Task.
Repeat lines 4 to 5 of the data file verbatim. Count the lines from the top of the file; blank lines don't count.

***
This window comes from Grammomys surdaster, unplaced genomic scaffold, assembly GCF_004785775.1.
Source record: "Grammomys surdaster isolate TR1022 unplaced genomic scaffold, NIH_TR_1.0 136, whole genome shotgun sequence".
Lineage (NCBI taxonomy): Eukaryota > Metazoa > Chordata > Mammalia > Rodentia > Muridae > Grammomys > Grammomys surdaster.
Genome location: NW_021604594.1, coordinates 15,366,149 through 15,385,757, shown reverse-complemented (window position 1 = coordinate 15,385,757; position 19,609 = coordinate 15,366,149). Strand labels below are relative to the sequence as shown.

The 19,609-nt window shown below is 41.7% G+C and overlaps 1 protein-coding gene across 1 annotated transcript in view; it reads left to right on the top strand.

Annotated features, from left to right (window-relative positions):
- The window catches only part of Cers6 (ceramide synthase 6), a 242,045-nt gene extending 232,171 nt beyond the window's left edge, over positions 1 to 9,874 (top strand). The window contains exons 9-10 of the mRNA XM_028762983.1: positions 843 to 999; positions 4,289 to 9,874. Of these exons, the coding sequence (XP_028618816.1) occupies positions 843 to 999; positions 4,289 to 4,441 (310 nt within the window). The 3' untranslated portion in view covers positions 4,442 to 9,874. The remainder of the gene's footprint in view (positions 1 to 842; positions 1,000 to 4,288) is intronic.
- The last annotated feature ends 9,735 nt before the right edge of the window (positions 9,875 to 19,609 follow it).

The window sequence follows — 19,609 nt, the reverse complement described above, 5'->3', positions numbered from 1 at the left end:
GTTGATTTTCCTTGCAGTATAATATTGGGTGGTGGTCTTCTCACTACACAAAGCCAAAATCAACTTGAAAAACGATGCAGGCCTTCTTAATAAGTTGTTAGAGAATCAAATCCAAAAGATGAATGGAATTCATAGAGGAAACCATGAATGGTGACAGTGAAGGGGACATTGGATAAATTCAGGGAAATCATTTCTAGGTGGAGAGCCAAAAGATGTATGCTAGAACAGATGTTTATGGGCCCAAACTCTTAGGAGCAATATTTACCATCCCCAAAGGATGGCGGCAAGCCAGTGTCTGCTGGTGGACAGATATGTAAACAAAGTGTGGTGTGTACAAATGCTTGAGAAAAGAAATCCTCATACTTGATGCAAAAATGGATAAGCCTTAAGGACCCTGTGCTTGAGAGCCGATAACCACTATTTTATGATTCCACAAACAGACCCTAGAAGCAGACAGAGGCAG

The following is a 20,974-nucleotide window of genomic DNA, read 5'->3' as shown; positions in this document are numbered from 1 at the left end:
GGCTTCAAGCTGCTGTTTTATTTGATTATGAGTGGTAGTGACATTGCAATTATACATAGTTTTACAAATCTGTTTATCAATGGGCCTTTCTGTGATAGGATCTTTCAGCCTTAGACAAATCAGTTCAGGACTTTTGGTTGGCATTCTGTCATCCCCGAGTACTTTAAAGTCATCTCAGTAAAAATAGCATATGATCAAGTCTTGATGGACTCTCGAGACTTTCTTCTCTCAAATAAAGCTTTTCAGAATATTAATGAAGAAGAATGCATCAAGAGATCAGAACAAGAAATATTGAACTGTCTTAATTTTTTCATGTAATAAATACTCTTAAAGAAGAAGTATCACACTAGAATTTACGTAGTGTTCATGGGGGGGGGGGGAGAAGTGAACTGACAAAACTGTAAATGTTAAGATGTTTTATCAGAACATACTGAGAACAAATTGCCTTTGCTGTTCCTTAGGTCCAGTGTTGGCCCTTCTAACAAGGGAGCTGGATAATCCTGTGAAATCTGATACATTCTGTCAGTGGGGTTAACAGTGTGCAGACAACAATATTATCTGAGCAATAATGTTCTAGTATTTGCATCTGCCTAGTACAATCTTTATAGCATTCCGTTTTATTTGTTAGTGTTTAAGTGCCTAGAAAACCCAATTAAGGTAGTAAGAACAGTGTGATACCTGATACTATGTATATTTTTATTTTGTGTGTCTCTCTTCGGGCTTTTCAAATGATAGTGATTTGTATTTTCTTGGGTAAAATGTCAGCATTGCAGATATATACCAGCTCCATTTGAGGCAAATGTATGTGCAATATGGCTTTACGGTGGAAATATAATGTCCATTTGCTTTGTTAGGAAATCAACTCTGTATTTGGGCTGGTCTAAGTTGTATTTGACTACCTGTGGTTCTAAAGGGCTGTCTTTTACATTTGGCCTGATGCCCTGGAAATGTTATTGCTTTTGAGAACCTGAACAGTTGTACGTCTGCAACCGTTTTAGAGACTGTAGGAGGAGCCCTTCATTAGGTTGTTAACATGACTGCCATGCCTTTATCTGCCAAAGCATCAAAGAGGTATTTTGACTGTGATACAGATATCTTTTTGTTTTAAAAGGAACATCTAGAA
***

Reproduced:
Genome location: NW_021604594.1, coordinates 15,366,149 through 15,385,757, shown reverse-complemented (window position 1 = coordinate 15,385,757; position 19,609 = coordinate 15,366,149). Strand labels below are relative to the sequence as shown.

The 19,609-nt window shown below is 41.7% G+C and overlaps 1 protein-coding gene across 1 annotated transcript in view; it reads left to right on the top strand.